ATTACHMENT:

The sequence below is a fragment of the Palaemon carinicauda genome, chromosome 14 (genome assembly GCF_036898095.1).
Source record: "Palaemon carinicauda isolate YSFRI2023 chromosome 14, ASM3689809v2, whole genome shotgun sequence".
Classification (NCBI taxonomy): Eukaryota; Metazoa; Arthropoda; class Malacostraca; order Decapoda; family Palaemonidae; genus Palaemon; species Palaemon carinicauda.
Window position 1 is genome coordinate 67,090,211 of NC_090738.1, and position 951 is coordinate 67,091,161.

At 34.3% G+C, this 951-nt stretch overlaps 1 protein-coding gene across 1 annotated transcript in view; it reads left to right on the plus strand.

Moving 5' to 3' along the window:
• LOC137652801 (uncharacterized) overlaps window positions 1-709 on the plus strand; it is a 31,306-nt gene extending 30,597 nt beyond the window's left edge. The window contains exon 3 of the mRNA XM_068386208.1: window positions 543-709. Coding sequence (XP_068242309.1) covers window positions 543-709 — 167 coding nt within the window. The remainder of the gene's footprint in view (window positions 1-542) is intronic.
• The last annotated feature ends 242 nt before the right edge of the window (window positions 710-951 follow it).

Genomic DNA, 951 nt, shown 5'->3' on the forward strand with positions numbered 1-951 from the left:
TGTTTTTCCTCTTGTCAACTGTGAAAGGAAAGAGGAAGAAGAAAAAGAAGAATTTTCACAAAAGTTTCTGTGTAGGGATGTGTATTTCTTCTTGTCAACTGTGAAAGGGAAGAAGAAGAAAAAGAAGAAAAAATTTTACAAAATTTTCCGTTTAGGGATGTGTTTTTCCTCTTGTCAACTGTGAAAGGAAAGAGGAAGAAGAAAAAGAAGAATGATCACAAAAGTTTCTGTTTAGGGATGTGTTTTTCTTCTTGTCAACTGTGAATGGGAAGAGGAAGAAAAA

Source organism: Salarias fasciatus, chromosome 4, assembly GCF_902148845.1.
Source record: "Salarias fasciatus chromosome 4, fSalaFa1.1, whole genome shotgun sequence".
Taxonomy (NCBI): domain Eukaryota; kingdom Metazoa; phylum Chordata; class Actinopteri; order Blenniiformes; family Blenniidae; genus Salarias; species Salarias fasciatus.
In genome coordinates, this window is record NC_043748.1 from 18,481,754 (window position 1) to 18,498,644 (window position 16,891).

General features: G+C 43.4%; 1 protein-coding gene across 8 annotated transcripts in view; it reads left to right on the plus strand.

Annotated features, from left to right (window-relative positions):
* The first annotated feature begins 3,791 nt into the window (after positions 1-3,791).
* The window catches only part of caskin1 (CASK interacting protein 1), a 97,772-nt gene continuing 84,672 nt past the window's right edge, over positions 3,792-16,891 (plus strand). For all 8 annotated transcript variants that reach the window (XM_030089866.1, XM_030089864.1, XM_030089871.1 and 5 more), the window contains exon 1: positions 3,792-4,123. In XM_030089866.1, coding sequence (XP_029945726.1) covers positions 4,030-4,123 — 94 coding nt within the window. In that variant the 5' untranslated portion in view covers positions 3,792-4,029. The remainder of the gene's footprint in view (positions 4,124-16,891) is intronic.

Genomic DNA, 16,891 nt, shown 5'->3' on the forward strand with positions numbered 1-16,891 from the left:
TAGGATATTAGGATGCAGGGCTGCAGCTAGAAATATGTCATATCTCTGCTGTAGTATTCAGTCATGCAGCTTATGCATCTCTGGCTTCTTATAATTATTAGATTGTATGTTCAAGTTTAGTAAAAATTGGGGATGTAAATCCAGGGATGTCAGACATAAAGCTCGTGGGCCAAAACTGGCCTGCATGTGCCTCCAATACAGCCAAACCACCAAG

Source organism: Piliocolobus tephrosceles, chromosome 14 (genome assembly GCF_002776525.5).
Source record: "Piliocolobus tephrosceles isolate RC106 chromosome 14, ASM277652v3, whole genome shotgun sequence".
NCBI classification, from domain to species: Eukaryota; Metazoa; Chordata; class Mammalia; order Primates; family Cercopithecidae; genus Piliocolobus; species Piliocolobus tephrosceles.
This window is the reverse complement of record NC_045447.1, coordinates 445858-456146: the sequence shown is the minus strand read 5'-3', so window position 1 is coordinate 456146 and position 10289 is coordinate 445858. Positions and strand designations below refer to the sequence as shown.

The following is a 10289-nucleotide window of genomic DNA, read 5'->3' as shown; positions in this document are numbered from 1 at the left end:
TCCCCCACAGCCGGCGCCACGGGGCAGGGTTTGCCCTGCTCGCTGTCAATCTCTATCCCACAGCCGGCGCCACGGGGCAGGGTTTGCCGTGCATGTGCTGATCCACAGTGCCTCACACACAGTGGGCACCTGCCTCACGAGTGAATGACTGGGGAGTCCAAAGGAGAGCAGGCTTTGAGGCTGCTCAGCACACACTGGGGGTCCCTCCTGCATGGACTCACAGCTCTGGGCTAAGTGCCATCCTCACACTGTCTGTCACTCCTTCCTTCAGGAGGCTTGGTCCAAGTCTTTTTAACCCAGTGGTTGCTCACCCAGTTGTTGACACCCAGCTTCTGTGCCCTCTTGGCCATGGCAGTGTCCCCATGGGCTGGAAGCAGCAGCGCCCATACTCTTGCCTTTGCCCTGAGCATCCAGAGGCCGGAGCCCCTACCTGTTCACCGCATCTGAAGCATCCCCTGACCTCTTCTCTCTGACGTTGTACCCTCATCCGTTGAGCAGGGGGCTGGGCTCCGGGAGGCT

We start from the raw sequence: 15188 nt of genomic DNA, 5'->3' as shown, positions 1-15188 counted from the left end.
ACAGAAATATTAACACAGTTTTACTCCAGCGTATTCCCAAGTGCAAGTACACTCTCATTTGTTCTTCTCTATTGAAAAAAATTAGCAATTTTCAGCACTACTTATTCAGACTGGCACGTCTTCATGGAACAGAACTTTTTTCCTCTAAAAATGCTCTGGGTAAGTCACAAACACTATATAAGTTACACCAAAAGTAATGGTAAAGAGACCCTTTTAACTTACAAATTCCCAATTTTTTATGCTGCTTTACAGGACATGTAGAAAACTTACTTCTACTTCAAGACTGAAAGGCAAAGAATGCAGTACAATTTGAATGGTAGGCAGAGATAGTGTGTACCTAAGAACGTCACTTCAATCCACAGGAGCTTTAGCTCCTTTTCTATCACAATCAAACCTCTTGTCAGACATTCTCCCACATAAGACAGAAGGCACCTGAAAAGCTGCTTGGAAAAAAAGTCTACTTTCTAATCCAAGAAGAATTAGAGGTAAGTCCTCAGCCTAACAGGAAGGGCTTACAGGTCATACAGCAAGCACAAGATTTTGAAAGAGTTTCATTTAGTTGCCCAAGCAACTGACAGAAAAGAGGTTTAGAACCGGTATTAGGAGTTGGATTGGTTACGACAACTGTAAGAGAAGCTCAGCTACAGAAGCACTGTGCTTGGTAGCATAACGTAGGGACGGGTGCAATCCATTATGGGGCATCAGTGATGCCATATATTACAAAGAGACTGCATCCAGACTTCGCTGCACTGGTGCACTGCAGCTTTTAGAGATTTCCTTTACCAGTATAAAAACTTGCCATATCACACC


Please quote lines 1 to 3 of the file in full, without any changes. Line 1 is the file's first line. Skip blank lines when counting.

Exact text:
The sequence below is a fragment of the Palaemon carinicauda genome, chromosome 14 (genome assembly GCF_036898095.1).
Source record: "Palaemon carinicauda isolate YSFRI2023 chromosome 14, ASM3689809v2, whole genome shotgun sequence".
Classification (NCBI taxonomy): Eukaryota; Metazoa; Arthropoda; class Malacostraca; order Decapoda; family Palaemonidae; genus Palaemon; species Palaemon carinicauda.